Mitt Romney repudiates idea of using Jeremiah Wright against Obama

Mitt Romney spoke out Thursday after The New York Times reported on a plan to use the Rev. Jeremiah Wright's 'black liberation theology' – and his role as Obama's former pastor – to go after the president.

Rogelio V. Solis/AP/File
Rev. Jeremiah Wright speaks in Jackson, Miss., in this March 25 file photo. GOP consultants made headlines this week after urging a super PAC working to defeat President Obama to prepare an ad campaign highlighting Obama's ties to his former pastor.

Don’t go there. That, in essence, is the message Thursday from Mitt Romney, who said he “repudiates” an idea that was reportedly under consideration by an outside GOP group to run ads using the Rev. Jeremiah Wright Jr. to attack President Obama.

Since publication of The New York Times article Thursday describing the idea, the Chicago billionaire who was reportedly considering funding the $10 million plan has disavowed it.  

But that news came after an explosive reaction across the political spectrum, from both the Romney and Obama campaigns, as well as political strategists and observers. And once again, the issue of race has been injected into the campaign.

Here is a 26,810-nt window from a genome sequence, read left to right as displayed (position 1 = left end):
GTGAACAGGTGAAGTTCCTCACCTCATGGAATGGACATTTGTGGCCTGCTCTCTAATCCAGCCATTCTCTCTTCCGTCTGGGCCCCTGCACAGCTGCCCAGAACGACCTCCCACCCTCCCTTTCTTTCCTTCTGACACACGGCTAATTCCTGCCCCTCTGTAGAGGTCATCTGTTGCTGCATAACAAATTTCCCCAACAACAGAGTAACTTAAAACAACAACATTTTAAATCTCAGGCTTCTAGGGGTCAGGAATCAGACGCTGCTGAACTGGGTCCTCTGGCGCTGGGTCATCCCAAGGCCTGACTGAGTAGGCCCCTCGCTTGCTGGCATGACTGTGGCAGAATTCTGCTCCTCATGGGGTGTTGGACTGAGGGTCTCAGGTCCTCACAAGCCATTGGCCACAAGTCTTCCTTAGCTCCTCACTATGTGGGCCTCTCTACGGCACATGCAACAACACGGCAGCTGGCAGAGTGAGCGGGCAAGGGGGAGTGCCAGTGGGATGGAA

During the last presidential campaign, videos of incendiary sermons by Mr. Wright, the president’s former spiritual adviser, came to light. John McCain, the Republican nominee in 2008, refused to make Wright an issue and Mr. Romney, the party’s presumptive nominee this year, is furthering that view.

According to Thursday’s New York Times, Chicago billionaire Joe Ricketts was considering a $10 million ad campaign that would highlight Obama’s former relationship with Wright, who espouses “black liberation theology.” Mr. Ricketts, the founder of TD Ameritrade, and a “super PAC” he supports, the Ending Spending Action Fund, were considering various proposals from a group of high-profile Republican strategists, including this idea.

Midday on Thursday, Brian Baker, president of the Ending Spending Action Fund, released a statement on behalf of Ricketts.

“Joe Ricketts is a registered independent, a fiscal conservative, and an outspoken critic of the Obama administration, but he is neither the author nor the funder of the so-called ‘Ricketts Plan’ to defeat Mr. Obama that The New York Times wrote about this morning,” the statement read.

“Not only was this plan merely a proposal – one of several submitted to the Ending Spending Action Fund by third-party vendors – but it reflects an approach to politics that Mr. Ricketts rejects and it was never a plan to be accepted but only a suggestion for a direction to take,” the statement continued. “Mr. Ricketts intends to work hard to help elect a president this fall who shares his commitment to economic responsibility, but his efforts are and will continue to be focused entirely on questions of fiscal policy, not attacks that seek to divide us socially or culturally.”

Earlier in the day, Romney also rejected the proposal.